Coral and Algae

Shallow water corals are small polyps that grow in crystal clear waters in the tropic at depths of less than 50 meters. They float around as microscopic plankton, find a hard surface and attach, then start to produce calcium carbonate exoskeletons that form gigantic, beautiful sculpted reef which are visible from space. How can they ever survive, much less prosper in such nutrient poor water? Symbiosis is the secret!

Symbiosis is two or more organisms living together in a mutually beneficial relationship. The two things work together so both can survive and thrive were either one alone could not, or could not as easily. Few places is this more evident or essential than on a coral reef. The following is a description and detailed account of the basis for Symbiosis on the coral reefs taken as a direct quote from a website currently being developed for educational purposes at this link by Logan Walters .

“The most celebrated form of symbiosis in the coral reefs can be seen in that of the coral polyp. The success of corals as reef builders is due largely to the mutualistic association with zooxanthellae. Zooxanthellae are unicellular yellow-brown (dinoflagelate) algae, which live symbiotically in the gastric-dermis of reef-building corals.” (Murdoch, 1996)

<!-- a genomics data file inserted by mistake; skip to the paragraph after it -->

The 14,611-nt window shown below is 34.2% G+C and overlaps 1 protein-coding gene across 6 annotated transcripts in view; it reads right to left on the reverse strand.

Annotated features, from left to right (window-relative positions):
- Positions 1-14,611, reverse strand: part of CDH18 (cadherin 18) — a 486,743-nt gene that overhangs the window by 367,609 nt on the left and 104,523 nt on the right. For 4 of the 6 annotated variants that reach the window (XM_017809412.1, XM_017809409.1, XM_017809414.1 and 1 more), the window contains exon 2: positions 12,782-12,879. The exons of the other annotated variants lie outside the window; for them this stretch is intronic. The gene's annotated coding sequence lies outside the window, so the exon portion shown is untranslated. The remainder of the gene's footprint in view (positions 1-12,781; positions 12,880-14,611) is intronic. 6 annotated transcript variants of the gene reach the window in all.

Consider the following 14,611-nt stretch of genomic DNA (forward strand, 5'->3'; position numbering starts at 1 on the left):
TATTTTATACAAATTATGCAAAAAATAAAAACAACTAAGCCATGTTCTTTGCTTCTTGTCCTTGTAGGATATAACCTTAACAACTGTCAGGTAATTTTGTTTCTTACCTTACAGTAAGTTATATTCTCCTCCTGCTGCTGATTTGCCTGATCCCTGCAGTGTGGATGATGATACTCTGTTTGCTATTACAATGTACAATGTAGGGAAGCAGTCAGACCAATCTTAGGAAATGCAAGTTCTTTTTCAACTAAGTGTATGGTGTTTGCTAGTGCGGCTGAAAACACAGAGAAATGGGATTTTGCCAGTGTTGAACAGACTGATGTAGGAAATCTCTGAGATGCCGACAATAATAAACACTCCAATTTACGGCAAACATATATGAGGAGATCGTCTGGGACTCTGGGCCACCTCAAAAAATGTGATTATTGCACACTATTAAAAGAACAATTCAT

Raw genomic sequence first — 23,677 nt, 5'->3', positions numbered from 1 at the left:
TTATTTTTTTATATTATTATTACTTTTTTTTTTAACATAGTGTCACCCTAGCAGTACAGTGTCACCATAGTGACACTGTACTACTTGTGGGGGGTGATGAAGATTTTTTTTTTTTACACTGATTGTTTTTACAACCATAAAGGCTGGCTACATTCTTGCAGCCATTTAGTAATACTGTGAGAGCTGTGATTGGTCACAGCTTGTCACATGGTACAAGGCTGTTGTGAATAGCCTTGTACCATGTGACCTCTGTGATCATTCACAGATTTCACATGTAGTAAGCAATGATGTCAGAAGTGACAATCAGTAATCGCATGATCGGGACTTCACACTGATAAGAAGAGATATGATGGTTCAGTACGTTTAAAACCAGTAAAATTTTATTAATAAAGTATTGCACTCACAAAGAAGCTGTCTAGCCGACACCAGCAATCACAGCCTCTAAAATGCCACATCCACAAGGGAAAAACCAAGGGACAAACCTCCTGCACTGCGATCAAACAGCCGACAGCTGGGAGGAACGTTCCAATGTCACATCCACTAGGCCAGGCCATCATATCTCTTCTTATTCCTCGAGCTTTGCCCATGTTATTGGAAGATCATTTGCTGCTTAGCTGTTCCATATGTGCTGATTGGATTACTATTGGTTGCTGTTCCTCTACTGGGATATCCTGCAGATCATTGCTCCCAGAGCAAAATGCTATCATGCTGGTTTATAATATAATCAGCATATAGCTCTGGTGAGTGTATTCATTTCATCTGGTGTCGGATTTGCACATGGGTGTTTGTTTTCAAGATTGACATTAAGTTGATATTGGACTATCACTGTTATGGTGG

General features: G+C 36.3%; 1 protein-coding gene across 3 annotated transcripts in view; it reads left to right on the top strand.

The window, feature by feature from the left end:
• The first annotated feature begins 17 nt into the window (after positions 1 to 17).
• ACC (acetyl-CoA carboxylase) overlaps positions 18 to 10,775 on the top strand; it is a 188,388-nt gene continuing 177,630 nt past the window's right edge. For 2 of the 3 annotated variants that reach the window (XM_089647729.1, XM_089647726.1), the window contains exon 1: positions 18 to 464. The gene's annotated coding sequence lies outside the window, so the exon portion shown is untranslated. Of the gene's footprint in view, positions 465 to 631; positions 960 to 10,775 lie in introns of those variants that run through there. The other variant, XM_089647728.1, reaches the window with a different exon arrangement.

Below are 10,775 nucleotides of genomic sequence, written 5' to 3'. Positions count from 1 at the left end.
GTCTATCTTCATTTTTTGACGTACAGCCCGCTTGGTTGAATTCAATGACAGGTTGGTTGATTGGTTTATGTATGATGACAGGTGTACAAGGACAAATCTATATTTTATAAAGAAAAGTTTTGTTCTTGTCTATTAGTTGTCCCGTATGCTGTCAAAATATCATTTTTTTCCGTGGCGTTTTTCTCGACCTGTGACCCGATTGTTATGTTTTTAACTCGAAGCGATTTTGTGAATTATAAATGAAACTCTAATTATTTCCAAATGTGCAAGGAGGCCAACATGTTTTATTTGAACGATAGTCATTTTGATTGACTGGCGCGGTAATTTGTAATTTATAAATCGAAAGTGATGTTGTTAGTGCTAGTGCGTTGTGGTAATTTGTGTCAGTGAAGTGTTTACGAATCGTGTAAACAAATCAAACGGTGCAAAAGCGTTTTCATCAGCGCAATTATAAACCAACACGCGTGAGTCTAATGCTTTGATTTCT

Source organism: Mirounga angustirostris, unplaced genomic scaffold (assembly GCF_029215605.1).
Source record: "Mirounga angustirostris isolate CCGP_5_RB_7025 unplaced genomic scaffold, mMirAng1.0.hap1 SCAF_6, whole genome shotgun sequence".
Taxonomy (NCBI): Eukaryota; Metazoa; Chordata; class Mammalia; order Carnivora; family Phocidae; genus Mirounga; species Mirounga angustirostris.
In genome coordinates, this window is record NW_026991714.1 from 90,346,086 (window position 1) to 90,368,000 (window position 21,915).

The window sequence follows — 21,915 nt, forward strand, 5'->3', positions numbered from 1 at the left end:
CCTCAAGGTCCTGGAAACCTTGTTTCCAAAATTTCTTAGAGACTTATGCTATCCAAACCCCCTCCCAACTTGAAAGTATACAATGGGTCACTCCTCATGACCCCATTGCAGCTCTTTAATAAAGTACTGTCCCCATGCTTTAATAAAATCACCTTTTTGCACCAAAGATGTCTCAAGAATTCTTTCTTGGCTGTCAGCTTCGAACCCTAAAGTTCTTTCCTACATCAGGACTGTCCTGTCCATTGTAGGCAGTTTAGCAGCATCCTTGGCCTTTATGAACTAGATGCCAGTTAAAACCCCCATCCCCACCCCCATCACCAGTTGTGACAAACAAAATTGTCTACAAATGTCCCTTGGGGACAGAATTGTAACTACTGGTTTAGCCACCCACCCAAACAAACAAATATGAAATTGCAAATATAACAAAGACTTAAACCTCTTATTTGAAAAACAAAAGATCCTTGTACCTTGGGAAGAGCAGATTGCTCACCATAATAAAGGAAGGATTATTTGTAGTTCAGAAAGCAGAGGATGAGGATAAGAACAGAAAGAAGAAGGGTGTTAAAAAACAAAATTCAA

“Through photosynthesis, zooxanthellae convert carbon dioxide and water into oxygen and carbohydrates. The coral polyp uses carbohydrates as a nutrient. In turn, the polyp provides food to the algae with its waste products. The algae store the waste as ammonia and break it down into nitrogen and phosphorus, which the algae use for energy.” (Goreau et al., 1979)

Through this exchange, coral saves energy that would otherwise be used to eliminate the carbon dioxide. Zooxanthellae also promote polyp calcification by removing carbon dioxide during photosynthesis. Under optimum conditions, this enhanced calcification builds the reef faster than it can be eroded by physical or biological factors. Because of the need for light, corals containing zooxanthellae only live in ocean waters less than 100 meters deep. They also only live in waters above 20 degrees Celsius and are intolerant of low salinity and high turbidity. (Goreau et al., 1979)”

A simplified explanation is that the algae provide energy and nutrients that the polyps cannot obtain from the tropical waters while the polyp provides form and sturcture for the algae to live on as well as removes waste products. By working in unity, both thrive where alone neither could survive! Ironically enough, by removing the carbon dioxide, they reduce this gas in the atmosphere and helpl mankind as well, now it we could just help them back!